CARL RUITER­MAN

NZ Performance Car - - Tech Bov -

E&H MO­TORS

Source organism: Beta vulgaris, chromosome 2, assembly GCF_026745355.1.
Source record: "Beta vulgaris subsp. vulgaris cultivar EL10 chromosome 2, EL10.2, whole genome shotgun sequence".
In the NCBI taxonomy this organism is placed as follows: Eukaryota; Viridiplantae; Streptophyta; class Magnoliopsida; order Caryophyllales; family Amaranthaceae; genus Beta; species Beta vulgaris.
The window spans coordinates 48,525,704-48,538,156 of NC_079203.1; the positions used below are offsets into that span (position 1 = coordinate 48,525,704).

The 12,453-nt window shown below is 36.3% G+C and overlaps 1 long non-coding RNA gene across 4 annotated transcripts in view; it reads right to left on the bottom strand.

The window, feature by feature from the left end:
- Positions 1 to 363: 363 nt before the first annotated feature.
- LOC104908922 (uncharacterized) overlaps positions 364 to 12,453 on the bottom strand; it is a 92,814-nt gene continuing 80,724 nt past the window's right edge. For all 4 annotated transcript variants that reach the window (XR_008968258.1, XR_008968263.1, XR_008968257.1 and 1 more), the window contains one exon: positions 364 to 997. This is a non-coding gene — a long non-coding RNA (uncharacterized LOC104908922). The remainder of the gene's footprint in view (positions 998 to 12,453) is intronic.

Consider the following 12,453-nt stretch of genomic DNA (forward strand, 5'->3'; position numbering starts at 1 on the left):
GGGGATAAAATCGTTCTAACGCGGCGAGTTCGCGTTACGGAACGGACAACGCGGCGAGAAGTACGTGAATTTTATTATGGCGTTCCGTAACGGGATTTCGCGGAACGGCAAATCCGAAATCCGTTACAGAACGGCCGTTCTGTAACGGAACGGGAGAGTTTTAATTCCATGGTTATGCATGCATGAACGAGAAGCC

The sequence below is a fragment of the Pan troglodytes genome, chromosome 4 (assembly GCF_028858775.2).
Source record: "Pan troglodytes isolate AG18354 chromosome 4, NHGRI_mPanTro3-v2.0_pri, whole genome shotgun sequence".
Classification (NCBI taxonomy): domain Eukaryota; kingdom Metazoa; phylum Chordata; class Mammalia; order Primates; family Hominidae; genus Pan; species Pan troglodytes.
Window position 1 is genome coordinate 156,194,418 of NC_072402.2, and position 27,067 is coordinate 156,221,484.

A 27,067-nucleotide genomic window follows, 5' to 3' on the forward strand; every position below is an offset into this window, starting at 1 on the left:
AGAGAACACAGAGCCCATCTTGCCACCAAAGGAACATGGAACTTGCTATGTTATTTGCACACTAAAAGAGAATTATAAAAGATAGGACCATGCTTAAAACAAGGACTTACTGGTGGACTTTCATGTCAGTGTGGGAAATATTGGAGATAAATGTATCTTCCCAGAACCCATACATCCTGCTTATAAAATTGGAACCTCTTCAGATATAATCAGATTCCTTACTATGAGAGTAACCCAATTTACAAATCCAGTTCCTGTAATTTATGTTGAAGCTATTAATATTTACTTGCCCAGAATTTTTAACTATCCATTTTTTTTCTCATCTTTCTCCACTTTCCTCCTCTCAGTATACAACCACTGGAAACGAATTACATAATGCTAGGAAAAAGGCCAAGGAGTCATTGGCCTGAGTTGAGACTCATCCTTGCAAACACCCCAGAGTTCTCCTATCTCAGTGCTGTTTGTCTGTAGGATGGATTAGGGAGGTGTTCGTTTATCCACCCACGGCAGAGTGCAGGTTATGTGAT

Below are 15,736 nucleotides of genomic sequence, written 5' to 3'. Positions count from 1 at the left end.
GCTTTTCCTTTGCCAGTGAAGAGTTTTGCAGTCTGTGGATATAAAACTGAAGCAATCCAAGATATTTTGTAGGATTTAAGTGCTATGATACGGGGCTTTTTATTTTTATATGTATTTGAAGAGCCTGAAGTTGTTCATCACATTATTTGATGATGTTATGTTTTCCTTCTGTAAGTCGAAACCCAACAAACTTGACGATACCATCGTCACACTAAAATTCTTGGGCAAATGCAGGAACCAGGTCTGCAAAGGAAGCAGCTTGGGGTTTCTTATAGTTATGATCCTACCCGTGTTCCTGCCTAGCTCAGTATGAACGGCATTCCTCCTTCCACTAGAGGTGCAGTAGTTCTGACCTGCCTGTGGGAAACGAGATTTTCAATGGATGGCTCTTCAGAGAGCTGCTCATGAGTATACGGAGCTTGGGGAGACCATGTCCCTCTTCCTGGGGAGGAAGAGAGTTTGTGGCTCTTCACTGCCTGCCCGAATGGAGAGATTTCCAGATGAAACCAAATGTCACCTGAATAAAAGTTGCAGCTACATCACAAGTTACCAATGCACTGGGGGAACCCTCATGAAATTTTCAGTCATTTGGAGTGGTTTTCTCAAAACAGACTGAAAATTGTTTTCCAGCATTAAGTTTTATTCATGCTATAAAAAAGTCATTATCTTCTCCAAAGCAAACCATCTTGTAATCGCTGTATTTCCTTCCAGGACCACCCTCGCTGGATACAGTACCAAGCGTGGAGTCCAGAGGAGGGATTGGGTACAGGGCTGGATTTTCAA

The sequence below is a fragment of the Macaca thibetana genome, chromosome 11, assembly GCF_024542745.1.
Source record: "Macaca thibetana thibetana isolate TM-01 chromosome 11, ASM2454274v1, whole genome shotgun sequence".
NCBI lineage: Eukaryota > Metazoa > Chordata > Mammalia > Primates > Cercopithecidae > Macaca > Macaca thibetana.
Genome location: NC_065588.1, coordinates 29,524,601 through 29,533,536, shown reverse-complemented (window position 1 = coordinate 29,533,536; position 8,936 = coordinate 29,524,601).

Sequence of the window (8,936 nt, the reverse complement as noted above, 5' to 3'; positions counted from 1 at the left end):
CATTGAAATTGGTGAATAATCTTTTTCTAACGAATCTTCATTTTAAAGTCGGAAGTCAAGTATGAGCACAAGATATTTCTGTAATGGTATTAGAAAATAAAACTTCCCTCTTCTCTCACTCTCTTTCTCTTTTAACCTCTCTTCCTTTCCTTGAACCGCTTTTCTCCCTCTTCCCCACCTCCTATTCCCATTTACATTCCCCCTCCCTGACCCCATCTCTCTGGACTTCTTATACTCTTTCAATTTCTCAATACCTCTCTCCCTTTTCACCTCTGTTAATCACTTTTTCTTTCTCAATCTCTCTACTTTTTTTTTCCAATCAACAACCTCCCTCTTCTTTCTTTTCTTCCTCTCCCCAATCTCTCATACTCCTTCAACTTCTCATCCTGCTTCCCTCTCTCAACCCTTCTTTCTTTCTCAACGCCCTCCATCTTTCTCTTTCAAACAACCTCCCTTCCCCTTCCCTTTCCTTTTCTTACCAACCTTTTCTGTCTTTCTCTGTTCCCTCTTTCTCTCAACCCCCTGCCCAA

Blow-off valves are an es­sen­tial part of a forced in­duc­tion sys­tem, as they vent off pres­sure surges be­tween the throt­tle body and turbo. When an en­gine is ‘on boost’ and the throt­tle is closed quickly, a large vol­ume of com­pressed air can no longer make its way into the in­take plenum, and will then look for the next eas­i­est route to move to. This is where a BOV comes in, it cre­ates that pas­sage for the com­pressed air charge to es­cape be­fore it re­verts back to the turbo and tries to stall the com­pres­sor wheel. Com­pres­sor-wheel stall is im­por­tant to avoid, as it puts un­nec­es­sary load on the turbo shafts and bear­ings, and re­duces boost re­sponse be­tween gear changes. The op­ti­mum BOV sys­tem to aid re­sponse be­tween shifts is the plumb-back style. This style of BOV in­stal­la­tion vents the un­wanted air charge back to the en­try side of the com­pres­sor wheel, which can help keep it spin­ning. A per­fect ex­am­ple of this comes stan­dard in the new BorgWarner EFR range. The BOV is part of the com­pres­sor cover, and re­cir­cu­lates un­wanted air charge straight back to the com­pres­sor wheel at a per­fect an­gle to keep the wheel spin­ning. This is ef­fec­tively re­cy­cling the un­wanted air charge to aid turbo re­sponse rather than wast­ing it. Choose your BOV wisely. Dur­ing our pre­dyno sys­tem-pres­sure checks, we of­ten find the cheaper BOV brands leak, some more than oth­ers. Leak­ing BOVs are a com­mon cause of low power and poor ef­fi­ciency, as the turbo has to work so much harder to cre­ate the same boost. This over­heats the in­take charge and causes ex­ces­sive ex­haust back pres­sure. If you are plan­ning to fit or up­grade one it is well worth spend­ing the ex­tra money and grab­bing a BOV man­u­fac­tured by a rep­utable com­pany.

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